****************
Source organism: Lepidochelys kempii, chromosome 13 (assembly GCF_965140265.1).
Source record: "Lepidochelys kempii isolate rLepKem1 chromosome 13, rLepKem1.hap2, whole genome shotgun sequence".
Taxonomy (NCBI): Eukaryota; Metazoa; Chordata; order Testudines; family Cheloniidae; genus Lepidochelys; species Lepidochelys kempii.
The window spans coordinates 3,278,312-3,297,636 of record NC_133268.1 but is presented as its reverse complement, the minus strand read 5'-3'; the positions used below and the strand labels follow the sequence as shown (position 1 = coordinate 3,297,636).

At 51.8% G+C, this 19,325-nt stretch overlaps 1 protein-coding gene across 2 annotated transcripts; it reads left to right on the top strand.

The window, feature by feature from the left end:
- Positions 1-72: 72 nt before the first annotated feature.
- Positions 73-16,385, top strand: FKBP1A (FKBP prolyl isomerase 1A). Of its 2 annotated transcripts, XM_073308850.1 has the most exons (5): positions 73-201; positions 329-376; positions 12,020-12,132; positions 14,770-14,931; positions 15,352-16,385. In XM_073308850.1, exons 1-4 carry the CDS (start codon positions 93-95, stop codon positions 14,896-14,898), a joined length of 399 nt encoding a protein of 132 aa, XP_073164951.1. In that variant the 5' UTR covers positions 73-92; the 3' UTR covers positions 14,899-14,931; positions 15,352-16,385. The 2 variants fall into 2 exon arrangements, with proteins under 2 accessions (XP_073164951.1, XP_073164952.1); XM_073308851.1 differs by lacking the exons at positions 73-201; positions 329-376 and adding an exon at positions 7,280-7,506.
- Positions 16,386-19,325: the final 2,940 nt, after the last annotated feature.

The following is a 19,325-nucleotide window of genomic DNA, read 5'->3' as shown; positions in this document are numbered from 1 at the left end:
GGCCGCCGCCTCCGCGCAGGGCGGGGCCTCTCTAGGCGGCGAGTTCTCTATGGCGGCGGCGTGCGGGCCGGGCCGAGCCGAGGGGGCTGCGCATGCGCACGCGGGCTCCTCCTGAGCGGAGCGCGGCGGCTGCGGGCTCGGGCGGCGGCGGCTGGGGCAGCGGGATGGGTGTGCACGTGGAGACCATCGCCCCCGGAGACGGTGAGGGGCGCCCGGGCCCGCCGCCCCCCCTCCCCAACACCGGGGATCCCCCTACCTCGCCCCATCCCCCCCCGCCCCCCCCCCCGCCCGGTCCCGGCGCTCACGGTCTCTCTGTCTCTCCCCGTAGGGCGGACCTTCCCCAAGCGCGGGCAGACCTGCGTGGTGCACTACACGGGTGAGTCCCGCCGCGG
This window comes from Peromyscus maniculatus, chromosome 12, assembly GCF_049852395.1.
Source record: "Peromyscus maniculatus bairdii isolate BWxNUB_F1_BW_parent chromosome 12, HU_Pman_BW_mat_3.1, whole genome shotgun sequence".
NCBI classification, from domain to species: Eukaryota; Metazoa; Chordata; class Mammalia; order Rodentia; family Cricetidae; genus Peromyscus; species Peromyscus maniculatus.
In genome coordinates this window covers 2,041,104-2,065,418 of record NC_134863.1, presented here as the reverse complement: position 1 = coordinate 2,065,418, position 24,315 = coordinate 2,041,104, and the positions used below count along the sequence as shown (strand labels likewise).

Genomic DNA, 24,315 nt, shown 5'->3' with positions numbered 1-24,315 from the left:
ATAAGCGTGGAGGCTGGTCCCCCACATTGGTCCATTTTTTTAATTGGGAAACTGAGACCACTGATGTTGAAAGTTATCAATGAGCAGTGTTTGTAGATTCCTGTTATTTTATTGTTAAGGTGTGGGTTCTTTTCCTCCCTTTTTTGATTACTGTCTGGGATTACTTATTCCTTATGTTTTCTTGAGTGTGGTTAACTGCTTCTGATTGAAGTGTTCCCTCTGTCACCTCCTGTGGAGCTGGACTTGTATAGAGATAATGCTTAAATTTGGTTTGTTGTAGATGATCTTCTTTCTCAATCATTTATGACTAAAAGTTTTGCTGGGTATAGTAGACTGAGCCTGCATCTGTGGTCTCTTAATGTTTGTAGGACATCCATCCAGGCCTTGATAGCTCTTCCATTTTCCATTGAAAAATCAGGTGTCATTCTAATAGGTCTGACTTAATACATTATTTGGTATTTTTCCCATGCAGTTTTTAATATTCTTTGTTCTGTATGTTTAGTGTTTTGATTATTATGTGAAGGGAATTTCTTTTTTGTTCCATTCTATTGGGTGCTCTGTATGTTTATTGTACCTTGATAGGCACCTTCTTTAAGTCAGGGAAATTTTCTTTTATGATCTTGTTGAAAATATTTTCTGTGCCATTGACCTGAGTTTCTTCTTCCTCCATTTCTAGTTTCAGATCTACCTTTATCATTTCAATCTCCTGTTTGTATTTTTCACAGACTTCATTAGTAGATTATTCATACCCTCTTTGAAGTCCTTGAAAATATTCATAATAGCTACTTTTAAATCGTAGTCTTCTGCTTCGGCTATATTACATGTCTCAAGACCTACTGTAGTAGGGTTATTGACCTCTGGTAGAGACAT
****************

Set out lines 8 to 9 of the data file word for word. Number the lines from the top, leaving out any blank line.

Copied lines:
- Positions 73-16,385, top strand: FKBP1A (FKBP prolyl isomerase 1A). Of its 2 annotated transcripts, XM_073308850.1 has the most exons (5): positions 73-201; positions 329-376; positions 12,020-12,132; positions 14,770-14,931; positions 15,352-16,385. In XM_073308850.1, exons 1-4 carry the CDS (start codon positions 93-95, stop codon positions 14,896-14,898), a joined length of 399 nt encoding a protein of 132 aa, XP_073164951.1. In that variant the 5' UTR covers positions 73-92; the 3' UTR covers positions 14,899-14,931; positions 15,352-16,385. The 2 variants fall into 2 exon arrangements, with proteins under 2 accessions (XP_073164951.1, XP_073164952.1); XM_073308851.1 differs by lacking the exons at positions 73-201; positions 329-376 and adding an exon at positions 7,280-7,506.
- Positions 16,386-19,325: the final 2,940 nt, after the last annotated feature.